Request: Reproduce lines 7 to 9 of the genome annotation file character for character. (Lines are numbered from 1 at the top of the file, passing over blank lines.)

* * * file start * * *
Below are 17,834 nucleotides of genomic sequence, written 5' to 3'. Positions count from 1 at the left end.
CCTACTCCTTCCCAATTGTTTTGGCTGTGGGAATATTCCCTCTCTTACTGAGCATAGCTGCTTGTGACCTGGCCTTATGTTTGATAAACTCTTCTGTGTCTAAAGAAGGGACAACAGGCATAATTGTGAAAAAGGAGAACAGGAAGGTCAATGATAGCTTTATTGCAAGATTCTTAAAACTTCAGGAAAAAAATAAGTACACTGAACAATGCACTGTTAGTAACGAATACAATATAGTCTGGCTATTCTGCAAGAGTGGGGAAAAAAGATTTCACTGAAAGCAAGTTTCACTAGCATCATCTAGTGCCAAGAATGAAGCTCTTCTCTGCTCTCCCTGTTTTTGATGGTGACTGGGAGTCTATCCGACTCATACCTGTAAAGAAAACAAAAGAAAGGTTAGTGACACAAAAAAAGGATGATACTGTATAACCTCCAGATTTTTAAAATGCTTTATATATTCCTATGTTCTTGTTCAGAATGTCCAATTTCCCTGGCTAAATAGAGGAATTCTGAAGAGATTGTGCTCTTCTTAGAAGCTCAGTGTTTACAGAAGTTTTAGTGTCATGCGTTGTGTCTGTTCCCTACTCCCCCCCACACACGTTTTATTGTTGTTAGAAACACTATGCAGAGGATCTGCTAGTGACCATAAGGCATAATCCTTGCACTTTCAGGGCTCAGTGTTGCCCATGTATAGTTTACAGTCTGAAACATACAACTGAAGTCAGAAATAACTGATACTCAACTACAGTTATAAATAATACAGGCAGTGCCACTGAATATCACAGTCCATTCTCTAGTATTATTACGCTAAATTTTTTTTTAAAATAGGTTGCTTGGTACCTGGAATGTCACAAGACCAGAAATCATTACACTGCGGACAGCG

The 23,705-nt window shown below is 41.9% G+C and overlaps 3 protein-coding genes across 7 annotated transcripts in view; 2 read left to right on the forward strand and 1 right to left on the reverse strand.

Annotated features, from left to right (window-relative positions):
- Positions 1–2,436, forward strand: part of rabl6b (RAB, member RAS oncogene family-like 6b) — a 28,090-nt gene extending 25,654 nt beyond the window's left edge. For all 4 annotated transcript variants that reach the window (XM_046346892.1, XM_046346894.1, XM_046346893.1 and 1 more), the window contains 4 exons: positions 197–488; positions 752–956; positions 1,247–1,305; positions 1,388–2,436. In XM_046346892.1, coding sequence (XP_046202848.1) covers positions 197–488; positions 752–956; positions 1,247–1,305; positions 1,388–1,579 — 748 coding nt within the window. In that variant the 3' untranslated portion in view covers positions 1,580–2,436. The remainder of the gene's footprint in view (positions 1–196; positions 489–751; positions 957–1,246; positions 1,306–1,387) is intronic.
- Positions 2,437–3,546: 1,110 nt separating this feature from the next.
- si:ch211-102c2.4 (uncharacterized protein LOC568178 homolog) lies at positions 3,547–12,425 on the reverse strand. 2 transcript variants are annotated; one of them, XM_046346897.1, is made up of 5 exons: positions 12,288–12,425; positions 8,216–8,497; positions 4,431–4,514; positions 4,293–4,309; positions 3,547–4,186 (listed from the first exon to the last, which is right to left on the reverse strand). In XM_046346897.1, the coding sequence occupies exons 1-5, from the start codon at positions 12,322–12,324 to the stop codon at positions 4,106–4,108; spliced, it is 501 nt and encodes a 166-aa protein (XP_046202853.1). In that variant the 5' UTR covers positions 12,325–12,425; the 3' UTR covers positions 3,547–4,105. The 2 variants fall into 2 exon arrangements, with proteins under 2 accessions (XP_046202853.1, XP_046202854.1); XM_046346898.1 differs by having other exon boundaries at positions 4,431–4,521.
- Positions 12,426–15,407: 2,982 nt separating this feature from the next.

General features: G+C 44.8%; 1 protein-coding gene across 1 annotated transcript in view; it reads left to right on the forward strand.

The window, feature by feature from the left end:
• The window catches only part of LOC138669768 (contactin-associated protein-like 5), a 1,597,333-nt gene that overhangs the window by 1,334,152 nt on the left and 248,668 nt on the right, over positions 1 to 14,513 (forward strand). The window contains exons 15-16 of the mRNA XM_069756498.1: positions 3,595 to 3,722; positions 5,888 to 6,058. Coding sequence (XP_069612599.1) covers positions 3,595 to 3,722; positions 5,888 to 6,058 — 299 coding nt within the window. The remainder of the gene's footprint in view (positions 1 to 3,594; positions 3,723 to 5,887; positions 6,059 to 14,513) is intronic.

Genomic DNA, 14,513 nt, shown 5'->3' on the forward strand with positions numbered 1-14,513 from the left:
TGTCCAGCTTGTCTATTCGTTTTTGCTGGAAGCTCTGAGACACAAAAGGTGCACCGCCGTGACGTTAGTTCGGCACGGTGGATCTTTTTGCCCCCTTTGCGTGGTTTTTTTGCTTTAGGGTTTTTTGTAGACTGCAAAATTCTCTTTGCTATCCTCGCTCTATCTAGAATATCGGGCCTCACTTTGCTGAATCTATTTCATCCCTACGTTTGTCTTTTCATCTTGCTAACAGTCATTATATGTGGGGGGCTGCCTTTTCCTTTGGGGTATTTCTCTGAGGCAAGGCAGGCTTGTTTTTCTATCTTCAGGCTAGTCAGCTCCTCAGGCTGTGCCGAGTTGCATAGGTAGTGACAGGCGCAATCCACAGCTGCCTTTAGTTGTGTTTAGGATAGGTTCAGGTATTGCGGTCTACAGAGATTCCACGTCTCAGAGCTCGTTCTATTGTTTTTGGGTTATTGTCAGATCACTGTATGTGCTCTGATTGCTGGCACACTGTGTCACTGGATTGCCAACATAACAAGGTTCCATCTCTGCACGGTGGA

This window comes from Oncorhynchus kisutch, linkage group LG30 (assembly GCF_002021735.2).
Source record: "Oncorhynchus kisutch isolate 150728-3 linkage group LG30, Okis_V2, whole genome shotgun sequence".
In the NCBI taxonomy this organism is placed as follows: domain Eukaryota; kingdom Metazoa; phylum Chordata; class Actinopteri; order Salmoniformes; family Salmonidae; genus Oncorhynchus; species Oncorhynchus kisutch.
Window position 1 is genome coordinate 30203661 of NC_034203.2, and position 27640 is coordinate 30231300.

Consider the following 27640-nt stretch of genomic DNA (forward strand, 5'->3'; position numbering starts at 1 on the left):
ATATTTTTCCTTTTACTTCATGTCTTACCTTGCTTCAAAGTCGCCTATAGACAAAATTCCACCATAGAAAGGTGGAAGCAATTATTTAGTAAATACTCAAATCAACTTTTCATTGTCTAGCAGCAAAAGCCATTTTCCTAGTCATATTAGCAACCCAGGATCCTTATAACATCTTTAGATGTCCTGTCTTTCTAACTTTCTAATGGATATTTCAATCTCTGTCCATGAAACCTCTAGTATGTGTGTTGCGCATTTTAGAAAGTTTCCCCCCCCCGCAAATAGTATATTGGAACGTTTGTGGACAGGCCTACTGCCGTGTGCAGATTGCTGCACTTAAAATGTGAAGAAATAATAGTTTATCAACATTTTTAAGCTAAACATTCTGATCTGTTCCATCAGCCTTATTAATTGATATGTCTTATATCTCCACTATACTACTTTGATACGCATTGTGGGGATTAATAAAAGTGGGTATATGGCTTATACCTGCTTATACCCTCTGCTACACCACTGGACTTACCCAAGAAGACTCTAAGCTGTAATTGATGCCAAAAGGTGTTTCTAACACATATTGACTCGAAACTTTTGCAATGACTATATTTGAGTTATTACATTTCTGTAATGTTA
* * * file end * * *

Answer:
- si:ch211-102c2.4 (uncharacterized protein LOC568178 homolog) lies at positions 3,547–12,425 on the reverse strand. 2 transcript variants are annotated; one of them, XM_046346897.1, is made up of 5 exons: positions 12,288–12,425; positions 8,216–8,497; positions 4,431–4,514; positions 4,293–4,309; positions 3,547–4,186 (listed from the first exon to the last, which is right to left on the reverse strand). In XM_046346897.1, the coding sequence occupies exons 1-5, from the start codon at positions 12,322–12,324 to the stop codon at positions 4,106–4,108; spliced, it is 501 nt and encodes a 166-aa protein (XP_046202853.1). In that variant the 5' UTR covers positions 12,325–12,425; the 3' UTR covers positions 3,547–4,105. The 2 variants fall into 2 exon arrangements, with proteins under 2 accessions (XP_046202853.1, XP_046202854.1); XM_046346898.1 differs by having other exon boundaries at positions 4,431–4,521.
- Positions 12,426–15,407: 2,982 nt separating this feature from the next.

General features: G+C 44.8%; 1 protein-coding gene across 1 annotated transcript in view; it reads left to right on the forward strand.